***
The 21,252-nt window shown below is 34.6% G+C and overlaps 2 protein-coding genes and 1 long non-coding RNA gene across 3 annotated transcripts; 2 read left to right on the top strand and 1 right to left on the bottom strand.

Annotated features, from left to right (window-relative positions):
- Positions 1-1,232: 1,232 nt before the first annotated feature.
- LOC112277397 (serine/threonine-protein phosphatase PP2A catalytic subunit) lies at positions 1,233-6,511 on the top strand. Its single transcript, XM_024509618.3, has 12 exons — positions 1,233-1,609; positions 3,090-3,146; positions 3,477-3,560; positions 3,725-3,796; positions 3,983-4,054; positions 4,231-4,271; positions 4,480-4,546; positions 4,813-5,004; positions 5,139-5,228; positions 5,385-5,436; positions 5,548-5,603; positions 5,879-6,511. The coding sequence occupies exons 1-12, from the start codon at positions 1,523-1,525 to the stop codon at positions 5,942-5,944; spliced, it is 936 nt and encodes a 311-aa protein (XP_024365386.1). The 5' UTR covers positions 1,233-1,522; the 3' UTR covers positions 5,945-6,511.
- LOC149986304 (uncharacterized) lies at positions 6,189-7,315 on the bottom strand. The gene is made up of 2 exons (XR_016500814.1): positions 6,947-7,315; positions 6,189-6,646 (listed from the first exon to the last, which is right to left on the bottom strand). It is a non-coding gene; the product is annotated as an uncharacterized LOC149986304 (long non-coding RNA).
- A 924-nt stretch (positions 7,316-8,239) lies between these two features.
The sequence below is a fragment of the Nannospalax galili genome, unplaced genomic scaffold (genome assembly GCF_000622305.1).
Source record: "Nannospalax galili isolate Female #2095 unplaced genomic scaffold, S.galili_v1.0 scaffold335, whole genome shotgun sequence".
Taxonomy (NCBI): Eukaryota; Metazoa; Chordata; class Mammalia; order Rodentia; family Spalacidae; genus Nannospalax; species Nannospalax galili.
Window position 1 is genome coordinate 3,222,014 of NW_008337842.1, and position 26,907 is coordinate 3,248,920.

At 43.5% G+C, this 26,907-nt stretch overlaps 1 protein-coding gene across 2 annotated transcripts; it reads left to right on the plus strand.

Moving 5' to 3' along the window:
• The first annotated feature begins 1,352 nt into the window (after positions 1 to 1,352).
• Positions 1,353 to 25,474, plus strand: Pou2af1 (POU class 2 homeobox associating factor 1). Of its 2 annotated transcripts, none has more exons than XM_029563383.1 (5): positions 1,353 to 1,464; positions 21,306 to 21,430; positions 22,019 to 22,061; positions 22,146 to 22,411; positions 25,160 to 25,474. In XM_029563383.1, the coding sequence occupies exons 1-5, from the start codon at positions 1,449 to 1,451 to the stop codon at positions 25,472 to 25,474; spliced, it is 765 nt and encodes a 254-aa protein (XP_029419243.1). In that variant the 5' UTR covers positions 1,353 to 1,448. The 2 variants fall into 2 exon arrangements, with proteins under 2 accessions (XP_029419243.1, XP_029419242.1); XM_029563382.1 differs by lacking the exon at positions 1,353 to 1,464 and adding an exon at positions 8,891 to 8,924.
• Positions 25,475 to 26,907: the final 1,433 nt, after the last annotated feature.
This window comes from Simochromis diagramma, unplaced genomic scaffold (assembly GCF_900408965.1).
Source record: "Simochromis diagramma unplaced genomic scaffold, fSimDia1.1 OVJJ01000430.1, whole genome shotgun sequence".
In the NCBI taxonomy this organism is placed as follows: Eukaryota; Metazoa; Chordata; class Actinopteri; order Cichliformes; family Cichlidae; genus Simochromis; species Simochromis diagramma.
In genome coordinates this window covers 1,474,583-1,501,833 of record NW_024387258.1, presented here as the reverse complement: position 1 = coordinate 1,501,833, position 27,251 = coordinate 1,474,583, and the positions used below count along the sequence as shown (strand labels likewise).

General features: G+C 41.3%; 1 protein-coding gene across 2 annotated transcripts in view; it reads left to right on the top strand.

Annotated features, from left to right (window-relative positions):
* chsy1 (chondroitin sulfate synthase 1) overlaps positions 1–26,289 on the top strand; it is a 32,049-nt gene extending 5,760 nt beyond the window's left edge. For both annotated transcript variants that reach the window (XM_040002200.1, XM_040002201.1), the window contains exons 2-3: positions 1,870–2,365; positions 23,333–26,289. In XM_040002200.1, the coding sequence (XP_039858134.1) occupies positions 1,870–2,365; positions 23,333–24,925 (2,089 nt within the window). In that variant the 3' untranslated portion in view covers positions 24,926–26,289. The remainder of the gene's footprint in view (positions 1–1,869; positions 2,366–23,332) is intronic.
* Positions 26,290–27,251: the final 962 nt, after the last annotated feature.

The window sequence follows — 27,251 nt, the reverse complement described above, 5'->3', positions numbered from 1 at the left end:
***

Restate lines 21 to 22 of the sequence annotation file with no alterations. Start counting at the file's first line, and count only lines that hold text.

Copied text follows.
Annotated features, from left to right (window-relative positions):
* chsy1 (chondroitin sulfate synthase 1) overlaps positions 1–26,289 on the top strand; it is a 32,049-nt gene extending 5,760 nt beyond the window's left edge. For both annotated transcript variants that reach the window (XM_040002200.1, XM_040002201.1), the window contains exons 2-3: positions 1,870–2,365; positions 23,333–26,289. In XM_040002200.1, the coding sequence (XP_039858134.1) occupies positions 1,870–2,365; positions 23,333–24,925 (2,089 nt within the window). In that variant the 3' untranslated portion in view covers positions 24,926–26,289. The remainder of the gene's footprint in view (positions 1–1,869; positions 2,366–23,332) is intronic.